filler wordsFastCo just published a nice article on whether interviewees who say ‘like’ alot are jeopardising their chances of getting a job.

One of the biggest challenges we find trainees face when improving their presentation skills is their use of these  ‘filler words’ – the ums, ers, ahs, erms, ehs, likes – y’know.

Are filler words really such a big problem?  Should we really be working to drive them out of our speech?

The odd one or two are fine.  But it’s when your audience starts to notice them, when they get in the way of the useful stuff, that’s when you need to consider whether your filler words are sabotaging you.

The audience has a tough enough job absorbing what we’re saying. When we clutter it up with useless words it’s just one more thing they have to wade through to reach our message.

The good news is that it’s very simple to cut out filler words from your presentations.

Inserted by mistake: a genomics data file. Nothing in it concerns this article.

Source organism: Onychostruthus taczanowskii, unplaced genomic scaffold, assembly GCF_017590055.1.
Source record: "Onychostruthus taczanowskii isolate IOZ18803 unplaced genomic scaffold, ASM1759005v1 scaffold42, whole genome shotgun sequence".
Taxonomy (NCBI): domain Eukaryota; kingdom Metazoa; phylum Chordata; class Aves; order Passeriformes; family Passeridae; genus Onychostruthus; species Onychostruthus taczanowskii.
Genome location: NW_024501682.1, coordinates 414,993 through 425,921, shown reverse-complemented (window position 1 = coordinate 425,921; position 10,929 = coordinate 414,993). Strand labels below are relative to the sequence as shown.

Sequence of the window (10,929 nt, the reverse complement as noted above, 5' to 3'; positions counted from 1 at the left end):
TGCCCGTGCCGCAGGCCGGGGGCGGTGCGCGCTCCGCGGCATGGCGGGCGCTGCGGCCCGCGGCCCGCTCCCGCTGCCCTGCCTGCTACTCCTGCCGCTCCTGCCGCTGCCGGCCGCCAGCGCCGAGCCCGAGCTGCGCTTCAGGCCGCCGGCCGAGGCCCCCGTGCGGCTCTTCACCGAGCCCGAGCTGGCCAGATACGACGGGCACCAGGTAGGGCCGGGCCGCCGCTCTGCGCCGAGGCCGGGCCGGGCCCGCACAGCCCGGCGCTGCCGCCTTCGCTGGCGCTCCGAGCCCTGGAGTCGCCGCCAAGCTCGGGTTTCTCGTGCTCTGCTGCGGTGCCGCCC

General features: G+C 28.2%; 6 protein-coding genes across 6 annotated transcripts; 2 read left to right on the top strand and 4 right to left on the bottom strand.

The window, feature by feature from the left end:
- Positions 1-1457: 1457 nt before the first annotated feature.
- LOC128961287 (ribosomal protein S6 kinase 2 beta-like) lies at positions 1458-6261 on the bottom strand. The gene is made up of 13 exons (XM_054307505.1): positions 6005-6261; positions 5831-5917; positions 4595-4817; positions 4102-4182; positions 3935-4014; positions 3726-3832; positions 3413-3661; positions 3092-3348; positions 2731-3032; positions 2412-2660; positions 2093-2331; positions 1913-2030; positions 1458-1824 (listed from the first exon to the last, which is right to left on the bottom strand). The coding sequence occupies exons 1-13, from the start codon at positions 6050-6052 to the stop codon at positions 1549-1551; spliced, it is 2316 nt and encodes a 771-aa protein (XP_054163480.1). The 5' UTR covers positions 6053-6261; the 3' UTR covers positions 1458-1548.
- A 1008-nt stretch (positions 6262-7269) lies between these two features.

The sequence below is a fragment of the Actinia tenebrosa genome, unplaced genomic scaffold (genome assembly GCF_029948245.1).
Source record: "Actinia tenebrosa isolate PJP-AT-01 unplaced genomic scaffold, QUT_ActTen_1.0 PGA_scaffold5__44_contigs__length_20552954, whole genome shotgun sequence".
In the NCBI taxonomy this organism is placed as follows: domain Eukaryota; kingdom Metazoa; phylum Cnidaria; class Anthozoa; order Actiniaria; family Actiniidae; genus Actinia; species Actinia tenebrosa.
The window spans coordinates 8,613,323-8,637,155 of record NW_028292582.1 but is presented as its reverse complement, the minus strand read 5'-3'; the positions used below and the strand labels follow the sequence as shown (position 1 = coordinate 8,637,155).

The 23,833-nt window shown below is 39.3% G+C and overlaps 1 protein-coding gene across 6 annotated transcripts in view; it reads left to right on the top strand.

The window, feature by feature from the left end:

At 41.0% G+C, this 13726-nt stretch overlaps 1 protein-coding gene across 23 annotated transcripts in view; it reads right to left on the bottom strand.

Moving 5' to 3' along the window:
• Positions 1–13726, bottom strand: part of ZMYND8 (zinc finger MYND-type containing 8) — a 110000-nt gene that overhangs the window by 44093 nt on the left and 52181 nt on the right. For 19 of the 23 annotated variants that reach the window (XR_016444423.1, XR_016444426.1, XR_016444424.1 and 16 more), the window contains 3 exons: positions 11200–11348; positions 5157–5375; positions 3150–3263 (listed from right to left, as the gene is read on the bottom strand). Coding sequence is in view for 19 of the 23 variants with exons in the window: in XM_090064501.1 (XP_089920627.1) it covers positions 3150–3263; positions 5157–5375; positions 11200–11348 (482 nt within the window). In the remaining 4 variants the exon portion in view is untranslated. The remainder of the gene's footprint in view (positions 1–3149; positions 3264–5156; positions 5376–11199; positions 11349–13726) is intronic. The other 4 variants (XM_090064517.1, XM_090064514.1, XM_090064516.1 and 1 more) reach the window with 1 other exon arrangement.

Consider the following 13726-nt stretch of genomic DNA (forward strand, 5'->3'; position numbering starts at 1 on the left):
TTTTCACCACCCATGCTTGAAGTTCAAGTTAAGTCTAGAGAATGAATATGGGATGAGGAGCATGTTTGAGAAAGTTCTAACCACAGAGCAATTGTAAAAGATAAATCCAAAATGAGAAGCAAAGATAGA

And here’s the secret:

Speak at half, or even a third of your usual speed.

Filler words are just a sign that your brain is trying to catch up with your mouth.  It throws them in to give itself time to think.

If you give your brain the thinking time it needs, the filler words will disappear.  Instantly.

Where’s the proof?

It’s proven to us every day in our presentation training and presentation coaching courses.

Initially we use specific exercises to help our trainees get the hang of it, but after that, the fix is immediate.

So if you’re presenting to someone, or even being interviewed by someone who isn’t part of the ‘like’ generation, you now know what to do.